Most people seem to like this song, or Van She in general, because of their combo of 80s-referencing synths and guitars and French house stylings. I fall into this category as well, but I really like this song in particular because it just feels so sad and desperate. "Kelly" makes my heart ache and yet I want to dance it at the same time. It's a horribly confusing emotion, but incredibly unique.

9. Sunset Rubdown - Shut up I am dreaming of places where lovers have wings
I did not expect to like anything on the entire Sunset Rubdown album. As a Wolf Parade fan, I was blindly loyal to that original group and thus by default opposed to off-shoots. Besides, I like the other singer better, even though I've come to realize that Krug is a far better lyricist. I'm a big fan of epic album closers, and with no release from M83 this year "Shut up..." takes the prize (Boris' "(when we're gone)" in close second). This song is another lovesick anthem, but thankfully not whiny. Sometimes bands save the best for last I guess.

8. The Pipettes - Pull Shapes
Wow, picking just one song to put on this list from the groups excellent debut LP is quite the task for me. Every single they released seemed to get better and better, and then when the album finally hit, there was a whole new slew of great songs to gleefully cue up one after the other. "Pull Shapes" is simply the most well-rounded , well-composed, and catchiest (though that's hard to evaluate one against another) of the Pipettes' releases. Just remember, it's "pip-ettes," not "pipe-ettes." These girls may have travelled forward in time from the 60's, but they're still more "pep rally" than "science fair."

7. Herbert - Movers and Shakers
As others have noted, Herbert's political over/undertones are incredibly subtle, to the degree that really only Herbert knows what they are. Maybe that's part of the reason why "Movers and Shakers" appeals to me; it's a little more obvious. Not to go into a full-on analysis, but it's inherent in the songs title what is being talked about here: those who control the world and those who control the dancefloor. It's the crux of what the whole album is about for me. I love art that can be appreciated for what it is, but then offers a rewarding experience to those who choose to dig in deep and really figure it out. I think my album selections reflect this more so than my singles selections.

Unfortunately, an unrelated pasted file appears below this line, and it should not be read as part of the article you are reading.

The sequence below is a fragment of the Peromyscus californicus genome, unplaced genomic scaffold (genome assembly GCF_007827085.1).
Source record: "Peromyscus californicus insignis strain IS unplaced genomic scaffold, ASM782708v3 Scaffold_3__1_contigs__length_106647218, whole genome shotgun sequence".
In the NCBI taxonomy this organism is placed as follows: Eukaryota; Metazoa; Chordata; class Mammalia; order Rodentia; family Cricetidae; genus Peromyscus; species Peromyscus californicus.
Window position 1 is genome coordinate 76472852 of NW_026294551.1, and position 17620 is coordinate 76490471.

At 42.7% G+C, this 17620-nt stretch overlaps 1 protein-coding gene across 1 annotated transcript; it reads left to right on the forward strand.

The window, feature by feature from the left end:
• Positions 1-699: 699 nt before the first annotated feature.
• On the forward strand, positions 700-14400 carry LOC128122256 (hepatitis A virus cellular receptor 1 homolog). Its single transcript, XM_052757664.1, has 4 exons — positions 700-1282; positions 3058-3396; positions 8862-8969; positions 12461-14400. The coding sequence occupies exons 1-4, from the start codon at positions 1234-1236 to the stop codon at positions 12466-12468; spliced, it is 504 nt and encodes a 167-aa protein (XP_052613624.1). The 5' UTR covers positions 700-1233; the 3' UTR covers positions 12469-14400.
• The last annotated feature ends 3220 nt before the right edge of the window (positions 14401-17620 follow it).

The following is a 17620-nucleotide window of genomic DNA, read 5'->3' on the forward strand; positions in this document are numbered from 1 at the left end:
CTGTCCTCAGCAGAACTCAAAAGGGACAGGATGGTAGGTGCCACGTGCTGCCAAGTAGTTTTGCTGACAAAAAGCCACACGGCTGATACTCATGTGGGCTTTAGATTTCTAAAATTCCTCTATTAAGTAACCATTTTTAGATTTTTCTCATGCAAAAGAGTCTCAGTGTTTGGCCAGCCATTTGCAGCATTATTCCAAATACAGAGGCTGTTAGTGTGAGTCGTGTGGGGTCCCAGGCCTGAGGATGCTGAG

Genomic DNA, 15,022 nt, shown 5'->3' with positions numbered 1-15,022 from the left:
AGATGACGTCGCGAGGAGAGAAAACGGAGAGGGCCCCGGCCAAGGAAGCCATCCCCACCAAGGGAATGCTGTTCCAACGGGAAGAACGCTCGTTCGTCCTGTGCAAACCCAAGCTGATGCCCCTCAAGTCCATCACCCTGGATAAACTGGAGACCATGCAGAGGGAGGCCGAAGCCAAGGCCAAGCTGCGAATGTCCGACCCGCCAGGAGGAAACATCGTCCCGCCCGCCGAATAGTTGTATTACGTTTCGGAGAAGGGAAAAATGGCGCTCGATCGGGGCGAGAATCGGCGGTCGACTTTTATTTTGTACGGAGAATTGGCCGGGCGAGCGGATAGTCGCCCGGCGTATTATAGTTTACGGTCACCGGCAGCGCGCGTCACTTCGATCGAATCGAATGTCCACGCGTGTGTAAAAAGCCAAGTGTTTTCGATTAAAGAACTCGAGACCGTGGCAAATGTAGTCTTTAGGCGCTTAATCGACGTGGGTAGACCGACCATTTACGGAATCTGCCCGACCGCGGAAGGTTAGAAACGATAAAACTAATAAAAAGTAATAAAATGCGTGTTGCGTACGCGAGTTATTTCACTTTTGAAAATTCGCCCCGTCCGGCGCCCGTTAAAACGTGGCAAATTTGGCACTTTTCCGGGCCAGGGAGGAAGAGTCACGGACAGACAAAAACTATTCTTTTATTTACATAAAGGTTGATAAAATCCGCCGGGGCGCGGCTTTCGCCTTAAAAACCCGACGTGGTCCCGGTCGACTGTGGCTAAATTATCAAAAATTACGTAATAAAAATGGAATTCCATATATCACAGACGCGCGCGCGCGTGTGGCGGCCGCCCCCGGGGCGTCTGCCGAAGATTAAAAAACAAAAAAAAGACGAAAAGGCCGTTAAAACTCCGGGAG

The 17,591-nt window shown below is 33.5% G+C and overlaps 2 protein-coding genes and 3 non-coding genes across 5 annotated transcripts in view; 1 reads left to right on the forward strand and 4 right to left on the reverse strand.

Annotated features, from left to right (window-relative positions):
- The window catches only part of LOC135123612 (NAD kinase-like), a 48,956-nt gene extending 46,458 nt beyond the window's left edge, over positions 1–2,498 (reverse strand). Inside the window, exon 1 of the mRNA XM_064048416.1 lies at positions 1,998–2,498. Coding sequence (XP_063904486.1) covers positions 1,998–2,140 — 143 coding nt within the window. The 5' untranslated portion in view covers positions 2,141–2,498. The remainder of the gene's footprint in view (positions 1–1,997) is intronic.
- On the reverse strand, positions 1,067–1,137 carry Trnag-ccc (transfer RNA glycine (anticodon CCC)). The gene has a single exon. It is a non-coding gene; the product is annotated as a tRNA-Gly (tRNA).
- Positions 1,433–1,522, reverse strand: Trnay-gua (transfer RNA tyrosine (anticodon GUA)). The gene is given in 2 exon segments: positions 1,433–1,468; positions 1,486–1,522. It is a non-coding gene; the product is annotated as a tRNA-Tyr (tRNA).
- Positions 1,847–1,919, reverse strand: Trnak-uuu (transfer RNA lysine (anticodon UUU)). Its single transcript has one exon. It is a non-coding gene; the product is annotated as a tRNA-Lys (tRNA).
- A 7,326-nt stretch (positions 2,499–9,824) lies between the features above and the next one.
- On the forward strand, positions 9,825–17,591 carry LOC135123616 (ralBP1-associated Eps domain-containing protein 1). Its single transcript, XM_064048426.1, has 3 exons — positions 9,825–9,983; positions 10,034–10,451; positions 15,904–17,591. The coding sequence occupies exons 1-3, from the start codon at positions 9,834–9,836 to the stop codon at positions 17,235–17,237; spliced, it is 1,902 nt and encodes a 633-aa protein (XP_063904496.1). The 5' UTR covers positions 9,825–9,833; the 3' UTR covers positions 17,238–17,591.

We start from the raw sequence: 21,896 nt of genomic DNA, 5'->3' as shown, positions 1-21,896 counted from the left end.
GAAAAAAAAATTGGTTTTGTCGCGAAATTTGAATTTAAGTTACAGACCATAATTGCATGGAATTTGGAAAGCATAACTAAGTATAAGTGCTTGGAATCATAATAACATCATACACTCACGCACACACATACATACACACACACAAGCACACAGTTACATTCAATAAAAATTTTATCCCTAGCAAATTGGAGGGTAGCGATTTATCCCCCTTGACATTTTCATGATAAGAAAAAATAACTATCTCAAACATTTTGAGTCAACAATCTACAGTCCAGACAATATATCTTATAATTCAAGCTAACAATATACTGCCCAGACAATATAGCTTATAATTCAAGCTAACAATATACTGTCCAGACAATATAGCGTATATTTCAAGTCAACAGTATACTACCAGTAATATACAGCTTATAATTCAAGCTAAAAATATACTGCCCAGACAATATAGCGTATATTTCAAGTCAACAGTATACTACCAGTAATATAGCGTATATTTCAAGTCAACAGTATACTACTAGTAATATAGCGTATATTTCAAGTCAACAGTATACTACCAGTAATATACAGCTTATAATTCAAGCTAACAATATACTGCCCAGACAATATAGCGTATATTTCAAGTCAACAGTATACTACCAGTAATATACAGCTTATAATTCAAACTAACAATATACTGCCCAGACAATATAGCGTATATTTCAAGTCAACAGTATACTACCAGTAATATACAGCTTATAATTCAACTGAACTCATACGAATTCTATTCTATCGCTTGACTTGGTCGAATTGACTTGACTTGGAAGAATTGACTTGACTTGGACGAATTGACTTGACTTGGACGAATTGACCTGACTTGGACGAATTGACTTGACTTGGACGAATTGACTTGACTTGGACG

6. Hot Chip - Boy From School (Erol Alkan's Extended Rework)
This was the year that Hot Chip just exploded over everything; in a good way, like when a cake explodes. "Boy From School" was my surprise favorite track on the pre-Warning EP2, and I was glad to see it get a remastering of sorts on the final album cut. Even more pleased was I to hear what Erol Alkan had done with the track. Before this point I never really cared for Erol's remixes, they just seemed so boring and repetitive, but here (actually, this whole year) he steps out of his shell a little bit and while keeping the track length at the usual distance (an asset here), he expounds upon the beauty of the original's craft. The result ends up rivaling anything Asobi Seksu put out this year for the title of "prettiest song." Fred Falke's take on "Colours" is also amazing, but he'll be appearing elsewhere...